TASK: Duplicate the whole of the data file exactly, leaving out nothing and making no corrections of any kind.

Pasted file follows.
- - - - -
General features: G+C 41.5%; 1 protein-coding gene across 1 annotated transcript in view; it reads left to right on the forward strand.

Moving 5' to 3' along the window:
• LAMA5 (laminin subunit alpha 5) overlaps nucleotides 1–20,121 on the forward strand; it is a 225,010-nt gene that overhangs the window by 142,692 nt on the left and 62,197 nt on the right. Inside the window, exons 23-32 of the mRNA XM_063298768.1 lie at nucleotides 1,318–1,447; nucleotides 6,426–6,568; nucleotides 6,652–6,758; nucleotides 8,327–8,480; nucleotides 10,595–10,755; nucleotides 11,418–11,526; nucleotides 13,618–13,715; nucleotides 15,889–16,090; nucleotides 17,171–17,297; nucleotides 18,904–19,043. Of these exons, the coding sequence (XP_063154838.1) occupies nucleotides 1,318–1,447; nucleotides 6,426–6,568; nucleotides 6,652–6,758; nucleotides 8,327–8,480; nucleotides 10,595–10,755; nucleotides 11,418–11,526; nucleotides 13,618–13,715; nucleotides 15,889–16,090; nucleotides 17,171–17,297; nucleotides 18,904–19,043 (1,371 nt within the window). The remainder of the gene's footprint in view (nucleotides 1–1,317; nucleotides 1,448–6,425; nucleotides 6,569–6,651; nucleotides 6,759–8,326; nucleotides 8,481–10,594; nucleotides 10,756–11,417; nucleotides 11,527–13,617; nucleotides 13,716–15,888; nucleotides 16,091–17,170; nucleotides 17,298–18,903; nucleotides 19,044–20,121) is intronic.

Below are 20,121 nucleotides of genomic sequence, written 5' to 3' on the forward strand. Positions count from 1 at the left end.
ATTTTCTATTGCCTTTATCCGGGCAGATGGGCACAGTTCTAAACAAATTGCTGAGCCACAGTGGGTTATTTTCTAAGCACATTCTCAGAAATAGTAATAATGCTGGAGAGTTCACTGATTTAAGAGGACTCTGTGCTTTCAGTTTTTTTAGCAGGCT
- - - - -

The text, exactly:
General features: G+C 41.5%; 1 protein-coding gene across 1 annotated transcript in view; it reads left to right on the forward strand.

Moving 5' to 3' along the window:
• LAMA5 (laminin subunit alpha 5) overlaps nucleotides 1–20,121 on the forward strand; it is a 225,010-nt gene that overhangs the window by 142,692 nt on the left and 62,197 nt on the right. Inside the window, exons 23-32 of the mRNA XM_063298768.1 lie at nucleotides 1,318–1,447; nucleotides 6,426–6,568; nucleotides 6,652–6,758; nucleotides 8,327–8,480; nucleotides 10,595–10,755; nucleotides 11,418–11,526; nucleotides 13,618–13,715; nucleotides 15,889–16,090; nucleotides 17,171–17,297; nucleotides 18,904–19,043. Of these exons, the coding sequence (XP_063154838.1) occupies nucleotides 1,318–1,447; nucleotides 6,426–6,568; nucleotides 6,652–6,758; nucleotides 8,327–8,480; nucleotides 10,595–10,755; nucleotides 11,418–11,526; nucleotides 13,618–13,715; nucleotides 15,889–16,090; nucleotides 17,171–17,297; nucleotides 18,904–19,043 (1,371 nt within the window). The remainder of the gene's footprint in view (nucleotides 1–1,317; nucleotides 1,448–6,425; nucleotides 6,569–6,651; nucleotides 6,759–8,326; nucleotides 8,481–10,594; nucleotides 10,756–11,417; nucleotides 11,527–13,617; nucleotides 13,716–15,888; nucleotides 16,091–17,170; nucleotides 17,298–18,903; nucleotides 19,044–20,121) is intronic.

Below are 20,121 nucleotides of genomic sequence, written 5' to 3' on the forward strand. Positions count from 1 at the left end.
ATTTTCTATTGCCTTTATCCGGGCAGATGGGCACAGTTCTAAACAAATTGCTGAGCCACAGTGGGTTATTTTCTAAGCACATTCTCAGAAATAGTAATAATGCTGGAGAGTTCACTGATTTAAGAGGACTCTGTGCTTTCAGTTTTTTTAGCAGGCT